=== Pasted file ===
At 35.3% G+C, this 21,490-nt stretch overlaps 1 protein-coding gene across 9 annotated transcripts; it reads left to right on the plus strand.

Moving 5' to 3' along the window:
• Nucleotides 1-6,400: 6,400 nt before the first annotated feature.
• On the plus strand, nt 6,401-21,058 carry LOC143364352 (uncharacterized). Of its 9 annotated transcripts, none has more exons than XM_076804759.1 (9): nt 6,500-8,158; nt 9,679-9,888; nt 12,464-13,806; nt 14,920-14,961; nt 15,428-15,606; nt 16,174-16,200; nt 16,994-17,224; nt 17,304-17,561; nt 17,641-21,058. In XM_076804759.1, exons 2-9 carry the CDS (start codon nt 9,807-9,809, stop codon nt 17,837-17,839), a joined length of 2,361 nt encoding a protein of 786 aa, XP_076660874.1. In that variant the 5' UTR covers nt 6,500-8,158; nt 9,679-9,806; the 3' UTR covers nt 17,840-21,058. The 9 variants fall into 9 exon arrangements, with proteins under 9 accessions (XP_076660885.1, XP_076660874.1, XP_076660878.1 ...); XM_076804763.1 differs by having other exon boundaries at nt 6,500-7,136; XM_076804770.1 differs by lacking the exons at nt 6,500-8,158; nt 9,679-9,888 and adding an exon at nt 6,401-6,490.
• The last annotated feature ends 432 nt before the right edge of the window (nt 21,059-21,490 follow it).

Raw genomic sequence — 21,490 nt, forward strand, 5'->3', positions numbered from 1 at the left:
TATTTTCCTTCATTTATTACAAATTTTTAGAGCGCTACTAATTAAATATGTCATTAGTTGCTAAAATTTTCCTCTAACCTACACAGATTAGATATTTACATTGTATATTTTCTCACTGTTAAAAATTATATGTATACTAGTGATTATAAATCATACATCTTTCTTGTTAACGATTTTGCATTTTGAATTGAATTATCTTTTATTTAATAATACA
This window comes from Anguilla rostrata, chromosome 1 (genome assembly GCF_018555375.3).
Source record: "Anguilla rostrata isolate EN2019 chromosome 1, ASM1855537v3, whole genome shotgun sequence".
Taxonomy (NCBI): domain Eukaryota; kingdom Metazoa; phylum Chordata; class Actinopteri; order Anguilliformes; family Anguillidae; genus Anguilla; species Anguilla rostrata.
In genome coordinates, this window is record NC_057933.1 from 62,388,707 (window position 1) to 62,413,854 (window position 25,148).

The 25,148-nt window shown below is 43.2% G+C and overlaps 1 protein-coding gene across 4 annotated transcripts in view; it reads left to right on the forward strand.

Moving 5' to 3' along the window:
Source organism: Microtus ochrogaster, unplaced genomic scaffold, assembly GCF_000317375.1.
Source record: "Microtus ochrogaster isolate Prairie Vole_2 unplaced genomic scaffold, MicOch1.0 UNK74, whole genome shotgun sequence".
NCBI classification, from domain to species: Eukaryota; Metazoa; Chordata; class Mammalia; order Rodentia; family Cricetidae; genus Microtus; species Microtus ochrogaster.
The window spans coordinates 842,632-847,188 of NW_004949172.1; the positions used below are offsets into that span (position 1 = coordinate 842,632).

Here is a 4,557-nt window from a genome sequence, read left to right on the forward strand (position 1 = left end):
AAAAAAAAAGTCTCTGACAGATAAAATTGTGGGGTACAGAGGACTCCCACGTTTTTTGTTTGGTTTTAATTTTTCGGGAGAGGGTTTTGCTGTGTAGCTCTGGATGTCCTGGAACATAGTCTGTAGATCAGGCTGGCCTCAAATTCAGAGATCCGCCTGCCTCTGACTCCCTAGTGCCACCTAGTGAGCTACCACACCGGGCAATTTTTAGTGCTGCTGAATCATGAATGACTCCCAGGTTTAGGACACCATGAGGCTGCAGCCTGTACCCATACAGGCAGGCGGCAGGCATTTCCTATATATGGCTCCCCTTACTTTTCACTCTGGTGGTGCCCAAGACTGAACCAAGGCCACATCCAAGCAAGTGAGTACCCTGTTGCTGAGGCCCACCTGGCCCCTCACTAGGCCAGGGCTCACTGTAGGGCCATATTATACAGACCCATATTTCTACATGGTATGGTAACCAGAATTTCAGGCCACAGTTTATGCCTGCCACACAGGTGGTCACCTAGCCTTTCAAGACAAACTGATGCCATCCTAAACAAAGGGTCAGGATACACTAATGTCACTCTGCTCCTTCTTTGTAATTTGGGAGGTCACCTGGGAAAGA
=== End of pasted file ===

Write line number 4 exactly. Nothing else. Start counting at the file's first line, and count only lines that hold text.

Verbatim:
• On the plus strand, nt 6,401-21,058 carry LOC143364352 (uncharacterized). Of its 9 annotated transcripts, none has more exons than XM_076804759.1 (9): nt 6,500-8,158; nt 9,679-9,888; nt 12,464-13,806; nt 14,920-14,961; nt 15,428-15,606; nt 16,174-16,200; nt 16,994-17,224; nt 17,304-17,561; nt 17,641-21,058. In XM_076804759.1, exons 2-9 carry the CDS (start codon nt 9,807-9,809, stop codon nt 17,837-17,839), a joined length of 2,361 nt encoding a protein of 786 aa, XP_076660874.1. In that variant the 5' UTR covers nt 6,500-8,158; nt 9,679-9,806; the 3' UTR covers nt 17,840-21,058. The 9 variants fall into 9 exon arrangements, with proteins under 9 accessions (XP_076660885.1, XP_076660874.1, XP_076660878.1 ...); XM_076804763.1 differs by having other exon boundaries at nt 6,500-7,136; XM_076804770.1 differs by lacking the exons at nt 6,500-8,158; nt 9,679-9,888 and adding an exon at nt 6,401-6,490.